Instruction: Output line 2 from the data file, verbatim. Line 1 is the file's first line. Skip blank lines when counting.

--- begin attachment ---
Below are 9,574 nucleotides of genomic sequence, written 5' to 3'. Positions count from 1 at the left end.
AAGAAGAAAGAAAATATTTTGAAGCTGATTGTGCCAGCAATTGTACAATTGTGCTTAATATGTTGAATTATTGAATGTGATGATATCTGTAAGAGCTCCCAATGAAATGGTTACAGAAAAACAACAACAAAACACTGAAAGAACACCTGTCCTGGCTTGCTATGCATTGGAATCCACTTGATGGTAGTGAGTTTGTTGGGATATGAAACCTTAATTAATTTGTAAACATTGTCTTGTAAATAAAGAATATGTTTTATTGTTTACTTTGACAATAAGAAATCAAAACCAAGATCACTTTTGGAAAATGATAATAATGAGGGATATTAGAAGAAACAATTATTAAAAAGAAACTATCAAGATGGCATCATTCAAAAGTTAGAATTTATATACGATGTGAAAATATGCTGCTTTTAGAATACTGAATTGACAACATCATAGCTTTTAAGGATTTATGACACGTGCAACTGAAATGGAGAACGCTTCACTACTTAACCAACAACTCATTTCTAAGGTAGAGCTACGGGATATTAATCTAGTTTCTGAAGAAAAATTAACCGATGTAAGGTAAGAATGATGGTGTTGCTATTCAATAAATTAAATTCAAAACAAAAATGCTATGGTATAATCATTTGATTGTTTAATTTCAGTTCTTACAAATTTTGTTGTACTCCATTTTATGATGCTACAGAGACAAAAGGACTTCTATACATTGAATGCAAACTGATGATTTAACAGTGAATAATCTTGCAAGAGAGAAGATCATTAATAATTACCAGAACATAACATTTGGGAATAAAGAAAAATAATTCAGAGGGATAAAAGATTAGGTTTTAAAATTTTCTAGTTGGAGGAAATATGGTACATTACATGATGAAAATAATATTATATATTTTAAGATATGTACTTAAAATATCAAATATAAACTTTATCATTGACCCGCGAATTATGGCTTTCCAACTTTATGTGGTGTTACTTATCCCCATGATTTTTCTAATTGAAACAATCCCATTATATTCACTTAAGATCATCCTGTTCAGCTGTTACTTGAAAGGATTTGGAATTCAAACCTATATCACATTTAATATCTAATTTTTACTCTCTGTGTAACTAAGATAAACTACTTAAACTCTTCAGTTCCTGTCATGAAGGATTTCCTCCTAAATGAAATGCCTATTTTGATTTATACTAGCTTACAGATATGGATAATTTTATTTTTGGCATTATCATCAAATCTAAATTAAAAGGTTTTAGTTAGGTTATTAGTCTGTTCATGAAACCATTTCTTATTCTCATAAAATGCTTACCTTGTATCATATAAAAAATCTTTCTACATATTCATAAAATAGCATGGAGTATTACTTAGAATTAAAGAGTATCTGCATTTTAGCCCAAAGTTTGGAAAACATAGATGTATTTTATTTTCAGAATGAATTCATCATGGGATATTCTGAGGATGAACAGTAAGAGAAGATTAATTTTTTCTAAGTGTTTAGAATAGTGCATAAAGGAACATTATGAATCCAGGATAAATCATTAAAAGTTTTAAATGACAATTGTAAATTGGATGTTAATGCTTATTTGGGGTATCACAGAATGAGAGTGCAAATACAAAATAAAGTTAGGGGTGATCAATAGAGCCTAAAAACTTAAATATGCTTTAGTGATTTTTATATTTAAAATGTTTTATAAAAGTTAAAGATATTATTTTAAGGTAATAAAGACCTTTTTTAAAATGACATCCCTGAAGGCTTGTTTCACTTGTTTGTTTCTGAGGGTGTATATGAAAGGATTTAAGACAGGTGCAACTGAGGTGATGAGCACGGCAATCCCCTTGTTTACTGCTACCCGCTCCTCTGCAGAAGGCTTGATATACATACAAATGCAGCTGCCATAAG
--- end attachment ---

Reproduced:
AAGAAGAAAGAAAATATTTTGAAGCTGATTGTGCCAGCAATTGTACAATTGTGCTTAATATGTTGAATTATTGAATGTGATGATATCTGTAAGAGCTCCCAATGAAATGGTTACAGAAAAACAACAACAAAACACTGAAAGAACACCTGTCCTGGCTTGCTATGCATTGGAATCCACTTGATGGTAGTGAGTTTGTTGGGATATGAAACCTTAATTAATTTGTAAACATTGTCTTGTAAATAAAGAATATGTTTTATTGTTTACTTTGACAATAAGAAATCAAAACCAAGATCACTTTTGGAAAATGATAATAATGAGGGATATTAGAAGAAACAATTATTAAAAAGAAACTATCAAGATGGCATCATTCAAAAGTTAGAATTTATATACGATGTGAAAATATGCTGCTTTTAGAATACTGAATTGACAACATCATAGCTTTTAAGGATTTATGACACGTGCAACTGAAATGGAGAACGCTTCACTACTTAACCAACAACTCATTTCTAAGGTAGAGCTACGGGATATTAATCTAGTTTCTGAAGAAAAATTAACCGATGTAAGGTAAGAATGATGGTGTTGCTATTCAATAAATTAAATTCAAAACAAAAATGCTATGGTATAATCATTTGATTGTTTAATTTCAGTTCTTACAAATTTTGTTGTACTCCATTTTATGATGCTACAGAGACAAAAGGACTTCTATACATTGAATGCAAACTGATGATTTAACAGTGAATAATCTTGCAAGAGAGAAGATCATTAATAATTACCAGAACATAACATTTGGGAATAAAGAAAAATAATTCAGAGGGATAAAAGATTAGGTTTTAAAATTTTCTAGTTGGAGGAAATATGGTACATTACATGATGAAAATAATATTATATATTTTAAGATATGTACTTAAAATATCAAATATAAACTTTATCATTGACCCGCGAATTATGGCTTTCCAACTTTATGTGGTGTTACTTATCCCCATGATTTTTCTAATTGAAACAATCCCATTATATTCACTTAAGATCATCCTGTTCAGCTGTTACTTGAAAGGATTTGGAATTCAAACCTATATCACATTTAATATCTAATTTTTACTCTCTGTGTAACTAAGATAAACTACTTAAACTCTTCAGTTCCTGTCATGAAGGATTTCCTCCTAAATGAAATGCCTATTTTGATTTATACTAGCTTACAGATATGGATAATTTTATTTTTGGCATTATCATCAAATCTAAATTAAAAGGTTTTAGTTAGGTTATTAGTCTGTTCATGAAACCATTTCTTATTCTCATAAAATGCTTACCTTGTATCATATAAAAAATCTTTCTACATATTCATAAAATAGCATGGAGTATTACTTAGAATTAAAGAGTATCTGCATTTTAGCCCAAAGTTTGGAAAACATAGATGTATTTTATTTTCAGAATGAATTCATCATGGGATATTCTGAGGATGAACAGTAAGAGAAGATTAATTTTTTCTAAGTGTTTAGAATAGTGCATAAAGGAACATTATGAATCCAGGATAAATCATTAAAAGTTTTAAATGACAATTGTAAATTGGATGTTAATGCTTATTTGGGGTATCACAGAATGAGAGTGCAAATACAAAATAAAGTTAGGGGTGATCAATAGAGCCTAAAAACTTAAATATGCTTTAGTGATTTTTATATTTAAAATGTTTTATAAAAGTTAAAGATATTATTTTAAGGTAATAAAGACCTTTTTTAAAATGACATCCCTGAAGGCTTGTTTCACTTGTTTGTTTCTGAGGGTGTATATGAAAGGATTTAAGACAGGTGCAACTGAGGTGATGAGCACGGCAATCCCCTTGTTTACTGCTACCCGCTCCTCTGCAGAAGGCTTGATATACATACAAATGCAGCTGCCATAAG